New Zealand Multiple Birth Association

Talking to your LMC or obstetrician

No matter which type of care you choose, or is available in your area, there are important questions that may want to ask your LMC or obstetrician during your antenatal   appointments. Examples of questions, as suggested by the Trauma and Birth Stress Support Trust (TABS), are:

  • Who will be providing care for me during labour and birth?
  • What knowledge and experience do you/they have of multiple pregnancies?
  • How many multiple pregnancies have you cared for?
  • What can I expect during labour? How is it different to a singleton birth? How many people are likely to be present?
  • What are the signs of premature labour?
  • How do I reduce the risks of premature labour?
  • How much weight should I aim to put on during this pregnancy?
  • What is a recommended diet for a multiple pregnancy?
  • What is the recommended time to stop work when carrying twins?

TABS recommends that if you are feeling worried, ask as many questions as you need to until you get answers—don't be fobbed off with "It's just because you're carrying twins/triplets." Ask for more information. When told "It'll be different for you because you're carrying twins/triplets", ask how it will be different.Take a support person with you to appointments if you feel you are not being listened to.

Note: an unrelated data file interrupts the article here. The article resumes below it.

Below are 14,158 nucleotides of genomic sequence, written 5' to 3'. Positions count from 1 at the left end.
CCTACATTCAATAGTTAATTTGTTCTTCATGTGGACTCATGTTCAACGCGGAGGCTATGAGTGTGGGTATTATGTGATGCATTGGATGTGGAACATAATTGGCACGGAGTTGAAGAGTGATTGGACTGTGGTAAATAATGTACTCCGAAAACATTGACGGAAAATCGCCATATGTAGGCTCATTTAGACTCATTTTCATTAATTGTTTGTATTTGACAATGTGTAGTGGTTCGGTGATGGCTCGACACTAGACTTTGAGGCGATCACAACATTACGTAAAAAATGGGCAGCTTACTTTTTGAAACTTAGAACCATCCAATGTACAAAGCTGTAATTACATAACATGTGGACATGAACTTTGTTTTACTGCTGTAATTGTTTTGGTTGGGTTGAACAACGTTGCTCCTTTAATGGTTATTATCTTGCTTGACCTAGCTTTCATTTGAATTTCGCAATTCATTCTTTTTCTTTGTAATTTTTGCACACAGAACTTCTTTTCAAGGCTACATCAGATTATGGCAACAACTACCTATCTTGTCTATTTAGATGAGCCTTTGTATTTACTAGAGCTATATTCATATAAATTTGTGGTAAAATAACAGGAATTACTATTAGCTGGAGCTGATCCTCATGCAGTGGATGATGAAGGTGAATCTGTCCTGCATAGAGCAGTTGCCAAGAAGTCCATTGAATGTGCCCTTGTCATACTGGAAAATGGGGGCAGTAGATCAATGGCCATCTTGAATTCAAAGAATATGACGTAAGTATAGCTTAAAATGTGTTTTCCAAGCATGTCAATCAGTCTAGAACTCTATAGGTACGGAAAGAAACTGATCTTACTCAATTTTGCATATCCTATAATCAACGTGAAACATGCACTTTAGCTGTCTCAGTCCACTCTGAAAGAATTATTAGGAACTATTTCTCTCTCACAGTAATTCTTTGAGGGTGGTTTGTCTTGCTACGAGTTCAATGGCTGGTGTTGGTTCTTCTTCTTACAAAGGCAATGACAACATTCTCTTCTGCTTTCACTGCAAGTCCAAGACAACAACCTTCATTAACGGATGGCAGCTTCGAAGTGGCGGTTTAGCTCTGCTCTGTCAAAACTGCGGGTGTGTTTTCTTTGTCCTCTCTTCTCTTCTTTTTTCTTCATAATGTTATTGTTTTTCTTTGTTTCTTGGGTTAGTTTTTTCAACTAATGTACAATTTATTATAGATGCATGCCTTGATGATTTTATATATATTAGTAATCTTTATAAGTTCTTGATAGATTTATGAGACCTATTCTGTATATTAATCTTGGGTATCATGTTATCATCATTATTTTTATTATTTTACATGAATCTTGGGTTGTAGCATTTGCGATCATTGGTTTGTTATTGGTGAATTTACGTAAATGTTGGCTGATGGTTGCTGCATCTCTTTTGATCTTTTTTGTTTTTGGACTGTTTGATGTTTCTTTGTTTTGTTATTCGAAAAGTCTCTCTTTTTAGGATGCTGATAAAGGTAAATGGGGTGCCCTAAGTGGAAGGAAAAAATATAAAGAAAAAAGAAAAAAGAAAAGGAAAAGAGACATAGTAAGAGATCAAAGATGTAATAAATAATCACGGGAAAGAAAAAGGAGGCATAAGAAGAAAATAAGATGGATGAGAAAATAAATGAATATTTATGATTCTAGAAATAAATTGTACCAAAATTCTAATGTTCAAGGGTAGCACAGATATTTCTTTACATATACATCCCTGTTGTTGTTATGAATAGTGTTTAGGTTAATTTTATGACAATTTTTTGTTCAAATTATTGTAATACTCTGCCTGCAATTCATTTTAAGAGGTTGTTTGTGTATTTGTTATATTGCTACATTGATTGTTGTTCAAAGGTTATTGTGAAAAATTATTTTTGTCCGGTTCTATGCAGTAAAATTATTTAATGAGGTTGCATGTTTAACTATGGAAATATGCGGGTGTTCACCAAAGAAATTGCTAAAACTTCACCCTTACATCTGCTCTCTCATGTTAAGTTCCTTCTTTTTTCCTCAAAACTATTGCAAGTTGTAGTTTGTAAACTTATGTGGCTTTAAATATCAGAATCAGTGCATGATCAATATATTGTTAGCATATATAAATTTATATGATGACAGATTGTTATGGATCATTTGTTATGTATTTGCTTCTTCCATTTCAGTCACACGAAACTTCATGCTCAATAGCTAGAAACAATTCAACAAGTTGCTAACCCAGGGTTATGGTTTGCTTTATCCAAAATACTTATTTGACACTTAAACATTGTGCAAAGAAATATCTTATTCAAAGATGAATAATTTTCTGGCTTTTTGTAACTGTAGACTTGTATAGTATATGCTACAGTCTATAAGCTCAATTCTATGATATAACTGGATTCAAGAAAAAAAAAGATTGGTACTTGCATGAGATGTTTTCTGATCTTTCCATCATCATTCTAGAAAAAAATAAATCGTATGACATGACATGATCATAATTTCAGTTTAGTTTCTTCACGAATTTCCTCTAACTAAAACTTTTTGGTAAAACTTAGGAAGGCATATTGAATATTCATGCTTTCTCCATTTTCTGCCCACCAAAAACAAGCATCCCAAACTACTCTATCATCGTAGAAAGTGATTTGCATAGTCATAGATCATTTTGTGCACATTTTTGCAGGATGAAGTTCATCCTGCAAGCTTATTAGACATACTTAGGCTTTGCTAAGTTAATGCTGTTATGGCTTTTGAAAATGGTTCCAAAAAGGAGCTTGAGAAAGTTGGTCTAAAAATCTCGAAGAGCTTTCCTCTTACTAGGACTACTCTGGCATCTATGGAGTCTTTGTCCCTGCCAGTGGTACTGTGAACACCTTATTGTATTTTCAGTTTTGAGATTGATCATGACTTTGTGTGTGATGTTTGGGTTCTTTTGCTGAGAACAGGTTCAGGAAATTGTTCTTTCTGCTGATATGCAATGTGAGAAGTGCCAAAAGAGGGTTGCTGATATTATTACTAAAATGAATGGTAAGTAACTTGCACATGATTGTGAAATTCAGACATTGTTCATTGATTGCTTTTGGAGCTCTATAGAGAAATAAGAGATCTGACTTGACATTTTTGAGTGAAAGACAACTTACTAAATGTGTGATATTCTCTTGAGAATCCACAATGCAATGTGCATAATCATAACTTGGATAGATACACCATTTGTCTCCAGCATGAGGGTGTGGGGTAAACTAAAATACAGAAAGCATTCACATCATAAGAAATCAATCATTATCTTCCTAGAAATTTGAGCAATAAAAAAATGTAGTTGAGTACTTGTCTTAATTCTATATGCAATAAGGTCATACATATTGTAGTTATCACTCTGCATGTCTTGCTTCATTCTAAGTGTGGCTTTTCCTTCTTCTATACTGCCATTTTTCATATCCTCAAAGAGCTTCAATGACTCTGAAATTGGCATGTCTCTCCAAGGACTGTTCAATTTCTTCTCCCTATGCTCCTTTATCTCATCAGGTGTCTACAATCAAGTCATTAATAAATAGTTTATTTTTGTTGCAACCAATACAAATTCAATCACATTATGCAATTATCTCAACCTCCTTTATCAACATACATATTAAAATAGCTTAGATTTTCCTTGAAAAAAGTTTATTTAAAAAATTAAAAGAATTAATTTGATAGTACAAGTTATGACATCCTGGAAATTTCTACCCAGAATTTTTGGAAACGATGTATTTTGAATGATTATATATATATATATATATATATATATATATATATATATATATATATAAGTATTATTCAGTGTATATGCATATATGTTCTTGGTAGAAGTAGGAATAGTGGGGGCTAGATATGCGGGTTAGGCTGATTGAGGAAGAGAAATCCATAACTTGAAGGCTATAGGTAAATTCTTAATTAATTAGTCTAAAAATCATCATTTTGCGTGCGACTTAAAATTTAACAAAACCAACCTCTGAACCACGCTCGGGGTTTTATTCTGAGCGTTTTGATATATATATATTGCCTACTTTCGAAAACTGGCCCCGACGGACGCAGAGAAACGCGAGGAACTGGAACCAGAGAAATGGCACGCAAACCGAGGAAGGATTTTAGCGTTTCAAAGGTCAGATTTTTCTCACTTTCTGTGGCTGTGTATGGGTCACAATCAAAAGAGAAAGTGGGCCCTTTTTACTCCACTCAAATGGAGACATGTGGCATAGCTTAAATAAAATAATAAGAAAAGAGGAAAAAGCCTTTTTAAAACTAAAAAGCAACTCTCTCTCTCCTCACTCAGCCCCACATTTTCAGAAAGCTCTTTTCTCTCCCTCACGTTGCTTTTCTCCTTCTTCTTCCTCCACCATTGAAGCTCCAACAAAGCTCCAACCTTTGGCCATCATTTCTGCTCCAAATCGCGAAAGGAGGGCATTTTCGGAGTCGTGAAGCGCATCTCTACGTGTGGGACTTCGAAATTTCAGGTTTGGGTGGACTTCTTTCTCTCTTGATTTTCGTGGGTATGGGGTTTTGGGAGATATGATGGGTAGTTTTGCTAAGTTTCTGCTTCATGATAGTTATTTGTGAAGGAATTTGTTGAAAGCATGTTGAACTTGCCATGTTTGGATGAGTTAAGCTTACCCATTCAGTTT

Your care and the code of rights

The Code of Health and Disability Services Consumers’ Rights (the Code of Rights) applies to your care during pregnancy, labour, birth and the postnatal period. Pamphlets about the code are available from your LMC and at all hospitals and clinics—or you can find them at http://www.hdc.org.nz.

The key things to remember about your care are:

  • That you receive explanations in a language that you can understand—the right to effective communication (Right 5)
  • Information needs to be truthful, accurate and cover both the pros and cons of a proposed treatment, procedure or care—this is the right to be fully informed (Right 6)
  • You need this information so that you can make an informed choice and give informed consent about any treatment, procedure or care that is given to you (Right 7).

In other words, you need to agree to treatment, procedures or care that has been explained in a way that you understand. The care you receive during your pregnancy should reflect this code. An important part of the philosophy of the Code of Rights is for you to be fully involved in planning your care. You also have the right to be with health care providers that you feel comfortable and safe with—the trust relationship is an important part of your maternity care.